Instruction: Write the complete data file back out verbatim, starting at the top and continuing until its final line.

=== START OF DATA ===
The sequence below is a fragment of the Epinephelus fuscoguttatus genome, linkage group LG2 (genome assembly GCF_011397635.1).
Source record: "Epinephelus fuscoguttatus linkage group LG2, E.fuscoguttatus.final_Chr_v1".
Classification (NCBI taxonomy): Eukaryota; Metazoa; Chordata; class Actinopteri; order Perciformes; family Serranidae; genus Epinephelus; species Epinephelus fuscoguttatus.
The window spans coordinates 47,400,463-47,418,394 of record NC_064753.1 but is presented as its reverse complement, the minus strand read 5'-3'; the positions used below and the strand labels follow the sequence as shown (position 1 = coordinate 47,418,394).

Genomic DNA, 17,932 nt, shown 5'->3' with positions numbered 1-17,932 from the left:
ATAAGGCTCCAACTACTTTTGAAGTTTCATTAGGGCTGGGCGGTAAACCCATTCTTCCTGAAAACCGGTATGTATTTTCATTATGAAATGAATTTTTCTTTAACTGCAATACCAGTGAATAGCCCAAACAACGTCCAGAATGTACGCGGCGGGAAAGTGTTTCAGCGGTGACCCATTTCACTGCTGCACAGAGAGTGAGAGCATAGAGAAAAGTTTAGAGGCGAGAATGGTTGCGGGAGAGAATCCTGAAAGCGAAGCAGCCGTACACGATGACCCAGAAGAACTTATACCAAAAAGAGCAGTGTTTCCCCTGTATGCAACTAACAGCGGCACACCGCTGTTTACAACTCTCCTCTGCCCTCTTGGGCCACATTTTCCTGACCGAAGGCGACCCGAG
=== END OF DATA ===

The sequence below is a fragment of the Epinephelus fuscoguttatus genome, linkage group LG2 (genome assembly GCF_011397635.1).
Source record: "Epinephelus fuscoguttatus linkage group LG2, E.fuscoguttatus.final_Chr_v1".
Classification (NCBI taxonomy): Eukaryota; Metazoa; Chordata; class Actinopteri; order Perciformes; family Serranidae; genus Epinephelus; species Epinephelus fuscoguttatus.
The window spans coordinates 47,400,463-47,418,394 of record NC_064753.1 but is presented as its reverse complement, the minus strand read 5'-3'; the positions used below and the strand labels follow the sequence as shown (position 1 = coordinate 47,418,394).

Genomic DNA, 17,932 nt, shown 5'->3' with positions numbered 1-17,932 from the left:
ATAAGGCTCCAACTACTTTTGAAGTTTCATTAGGGCTGGGCGGTAAACCCATTCTTCCTGAAAACCGGTATGTATTTTCATTATGAAATGAATTTTTCTTTAACTGCAATACCAGTGAATAGCCCAAACAACGTCCAGAATGTACGCGGCGGGAAAGTGTTTCAGCGGTGACCCATTTCACTGCTGCACAGAGAGTGAGAGCATAGAGAAAAGTTTAGAGGCGAGAATGGTTGCGGGAGAGAATCCTGAAAGCGAAGCAGCCGTACACGATGACCCAGAAGAACTTATACCAAAAAGAGCAGTGTTTCCCCTGTATGCAACTAACAGCGGCACACCGCTGTTTACAACTCTCCTCTGCCCTCTTGGGCCACATTTTCCTGACCGAAGGCGACCCGAG